An advanced research centre aimed at developing innovations that will increase physical activity and improve population health has been officially opened by Sheffield Hallam University. The Advanced Wellbeing Research Centre (AWRC) is supported by several partners, including Canon Medical Systems, to provide cutting-edge equipment and technology, expertise and R&D opportunities.
Located at Sheffield Olympic Legacy Park, the AWRC was officially opened by active travel commissioner for Sheffield City Region and Britain’s most successful paralympian Dame Sarah Storey.
Canon is providing a diagnostic ultrasound system to help gain an insight into health and wellbeing issues ranging from performance management of elite athletes to the rehabilitation of stroke patients and the health of older people. For example, it is being used to explore the effectiveness of power-assisted exercises in the rehabilitation of stroke patients that can improve muscle mass and strength.
AWRC director Professor Robert Copeland said: “Our mission is to prevent and treat chronic disease through world-class research into physical activity. This will mean re- engineering movement back into our lives, which requires a radical rethink in the way we live, work, manage and monitor our health, and travel around our towns and cities. This mission cannot be achieved by a single agency or discipline, and the opening of the AWRC marks the start of an exciting collaborative journey. By bringing together academic expertise from across Sheffield Hallam University and creating meaningful partnerships with industry, local communities, local authorities and the health and technology sector, we will address the social, behavioural and economic determinants of health.”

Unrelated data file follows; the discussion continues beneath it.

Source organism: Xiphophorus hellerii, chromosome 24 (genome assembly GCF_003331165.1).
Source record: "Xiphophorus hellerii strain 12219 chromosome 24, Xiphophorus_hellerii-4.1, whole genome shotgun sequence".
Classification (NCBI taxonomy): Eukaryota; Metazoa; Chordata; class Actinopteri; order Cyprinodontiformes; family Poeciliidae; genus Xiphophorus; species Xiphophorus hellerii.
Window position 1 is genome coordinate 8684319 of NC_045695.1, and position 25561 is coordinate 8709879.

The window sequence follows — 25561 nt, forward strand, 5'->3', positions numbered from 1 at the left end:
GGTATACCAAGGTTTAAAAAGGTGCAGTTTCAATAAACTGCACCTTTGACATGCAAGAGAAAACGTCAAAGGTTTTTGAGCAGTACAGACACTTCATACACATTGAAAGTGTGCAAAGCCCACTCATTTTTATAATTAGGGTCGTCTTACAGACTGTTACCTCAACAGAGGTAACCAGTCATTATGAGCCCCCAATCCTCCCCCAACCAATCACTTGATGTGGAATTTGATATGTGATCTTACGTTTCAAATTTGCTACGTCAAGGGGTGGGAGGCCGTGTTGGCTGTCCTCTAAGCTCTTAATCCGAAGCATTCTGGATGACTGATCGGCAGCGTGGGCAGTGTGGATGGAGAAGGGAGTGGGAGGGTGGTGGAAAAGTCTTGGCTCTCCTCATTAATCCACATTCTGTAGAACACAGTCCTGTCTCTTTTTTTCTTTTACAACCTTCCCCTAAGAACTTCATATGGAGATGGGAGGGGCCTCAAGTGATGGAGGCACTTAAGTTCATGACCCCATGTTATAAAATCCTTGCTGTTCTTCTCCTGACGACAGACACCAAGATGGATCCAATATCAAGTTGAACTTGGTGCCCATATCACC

Lead picture: Paralympian and active travel commissioner for Sheffield City Region Dame Sarah Storey, AWRC director Professor Robert Copeland and MP for Barnsley Central and Mayor of Sheffield City Region Dan Jarvis.
Published on page 12 of the May 2020 issue of RAD Magazine.